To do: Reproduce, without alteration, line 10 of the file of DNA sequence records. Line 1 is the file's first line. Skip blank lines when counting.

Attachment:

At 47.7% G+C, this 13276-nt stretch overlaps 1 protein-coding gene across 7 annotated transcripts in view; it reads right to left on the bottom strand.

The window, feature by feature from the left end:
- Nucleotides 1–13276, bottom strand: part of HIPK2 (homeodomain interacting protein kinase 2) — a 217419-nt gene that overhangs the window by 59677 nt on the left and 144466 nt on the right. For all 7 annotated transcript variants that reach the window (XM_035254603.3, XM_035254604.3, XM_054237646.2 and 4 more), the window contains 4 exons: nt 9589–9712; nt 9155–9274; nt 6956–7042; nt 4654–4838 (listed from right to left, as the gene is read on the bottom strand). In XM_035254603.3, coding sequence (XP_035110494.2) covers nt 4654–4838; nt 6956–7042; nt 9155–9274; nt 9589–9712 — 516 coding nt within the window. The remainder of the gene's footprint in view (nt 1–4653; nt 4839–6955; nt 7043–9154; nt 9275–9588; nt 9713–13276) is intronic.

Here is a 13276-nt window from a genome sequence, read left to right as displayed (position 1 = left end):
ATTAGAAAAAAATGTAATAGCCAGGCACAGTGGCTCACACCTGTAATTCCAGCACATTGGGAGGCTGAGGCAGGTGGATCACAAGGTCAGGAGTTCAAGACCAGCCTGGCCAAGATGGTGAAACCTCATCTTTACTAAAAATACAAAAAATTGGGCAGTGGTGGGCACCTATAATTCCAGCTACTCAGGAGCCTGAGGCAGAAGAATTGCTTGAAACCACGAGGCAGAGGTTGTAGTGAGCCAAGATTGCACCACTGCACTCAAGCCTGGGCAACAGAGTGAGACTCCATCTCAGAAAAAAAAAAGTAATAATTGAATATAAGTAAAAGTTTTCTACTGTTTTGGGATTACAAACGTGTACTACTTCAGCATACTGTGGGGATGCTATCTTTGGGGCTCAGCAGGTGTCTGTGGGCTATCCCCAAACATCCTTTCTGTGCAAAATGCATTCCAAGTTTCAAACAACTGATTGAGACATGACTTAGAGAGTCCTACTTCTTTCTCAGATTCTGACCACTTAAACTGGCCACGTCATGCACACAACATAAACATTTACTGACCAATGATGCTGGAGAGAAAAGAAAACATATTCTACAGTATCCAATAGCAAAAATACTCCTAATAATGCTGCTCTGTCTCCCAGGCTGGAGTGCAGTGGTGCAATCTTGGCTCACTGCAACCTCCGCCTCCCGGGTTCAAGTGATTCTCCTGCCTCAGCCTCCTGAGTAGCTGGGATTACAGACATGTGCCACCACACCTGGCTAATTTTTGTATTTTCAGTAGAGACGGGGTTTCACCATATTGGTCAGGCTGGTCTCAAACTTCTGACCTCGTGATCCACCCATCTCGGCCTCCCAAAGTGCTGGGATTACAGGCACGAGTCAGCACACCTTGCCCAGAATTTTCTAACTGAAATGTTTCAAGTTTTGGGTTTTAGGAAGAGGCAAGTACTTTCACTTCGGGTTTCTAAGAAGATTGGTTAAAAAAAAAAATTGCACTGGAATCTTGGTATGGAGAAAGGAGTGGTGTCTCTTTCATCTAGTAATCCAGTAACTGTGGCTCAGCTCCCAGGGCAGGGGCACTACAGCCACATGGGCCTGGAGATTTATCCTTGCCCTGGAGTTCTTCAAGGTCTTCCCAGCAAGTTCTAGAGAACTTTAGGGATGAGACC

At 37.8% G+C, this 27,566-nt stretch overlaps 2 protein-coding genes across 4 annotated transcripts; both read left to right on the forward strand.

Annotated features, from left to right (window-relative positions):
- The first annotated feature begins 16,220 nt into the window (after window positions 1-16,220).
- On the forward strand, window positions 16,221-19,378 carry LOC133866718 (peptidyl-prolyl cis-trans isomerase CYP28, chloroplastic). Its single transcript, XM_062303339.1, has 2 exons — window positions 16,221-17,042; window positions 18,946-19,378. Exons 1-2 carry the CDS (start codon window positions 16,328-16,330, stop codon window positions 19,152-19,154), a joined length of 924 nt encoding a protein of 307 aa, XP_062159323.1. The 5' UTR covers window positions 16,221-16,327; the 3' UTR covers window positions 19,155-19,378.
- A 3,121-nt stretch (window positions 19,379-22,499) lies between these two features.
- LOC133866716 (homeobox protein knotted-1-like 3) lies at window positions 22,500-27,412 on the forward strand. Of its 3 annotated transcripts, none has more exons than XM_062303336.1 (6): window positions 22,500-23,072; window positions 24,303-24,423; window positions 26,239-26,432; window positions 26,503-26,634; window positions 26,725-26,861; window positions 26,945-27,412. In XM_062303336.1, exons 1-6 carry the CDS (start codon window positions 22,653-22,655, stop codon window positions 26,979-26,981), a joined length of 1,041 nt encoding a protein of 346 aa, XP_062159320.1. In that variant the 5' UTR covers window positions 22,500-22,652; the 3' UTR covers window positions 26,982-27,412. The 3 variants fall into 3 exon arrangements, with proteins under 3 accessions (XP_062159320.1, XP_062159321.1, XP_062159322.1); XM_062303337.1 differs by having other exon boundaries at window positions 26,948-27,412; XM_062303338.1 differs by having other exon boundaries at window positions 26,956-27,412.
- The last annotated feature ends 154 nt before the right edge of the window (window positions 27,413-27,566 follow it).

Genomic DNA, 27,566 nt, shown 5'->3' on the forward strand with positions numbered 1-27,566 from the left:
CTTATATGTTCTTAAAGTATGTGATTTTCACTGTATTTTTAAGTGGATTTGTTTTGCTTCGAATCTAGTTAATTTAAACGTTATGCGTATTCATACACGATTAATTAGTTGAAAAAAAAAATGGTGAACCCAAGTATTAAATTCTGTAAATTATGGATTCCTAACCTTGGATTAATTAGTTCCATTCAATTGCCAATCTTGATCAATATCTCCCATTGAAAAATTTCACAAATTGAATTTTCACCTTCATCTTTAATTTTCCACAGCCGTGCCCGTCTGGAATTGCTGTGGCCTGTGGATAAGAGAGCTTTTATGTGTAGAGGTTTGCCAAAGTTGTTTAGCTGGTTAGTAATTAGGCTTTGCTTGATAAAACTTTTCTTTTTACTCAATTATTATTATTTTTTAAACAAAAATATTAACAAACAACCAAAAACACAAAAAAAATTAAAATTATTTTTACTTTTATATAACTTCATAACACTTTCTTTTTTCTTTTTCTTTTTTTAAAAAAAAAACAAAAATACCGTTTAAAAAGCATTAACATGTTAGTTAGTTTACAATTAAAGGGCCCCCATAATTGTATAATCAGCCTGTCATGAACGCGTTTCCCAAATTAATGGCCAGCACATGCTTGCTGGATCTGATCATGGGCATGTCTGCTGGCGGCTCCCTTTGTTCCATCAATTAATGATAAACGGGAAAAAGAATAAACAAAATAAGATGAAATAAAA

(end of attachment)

- A 3,121-nt stretch (window positions 19,379-22,499) lies between these two features.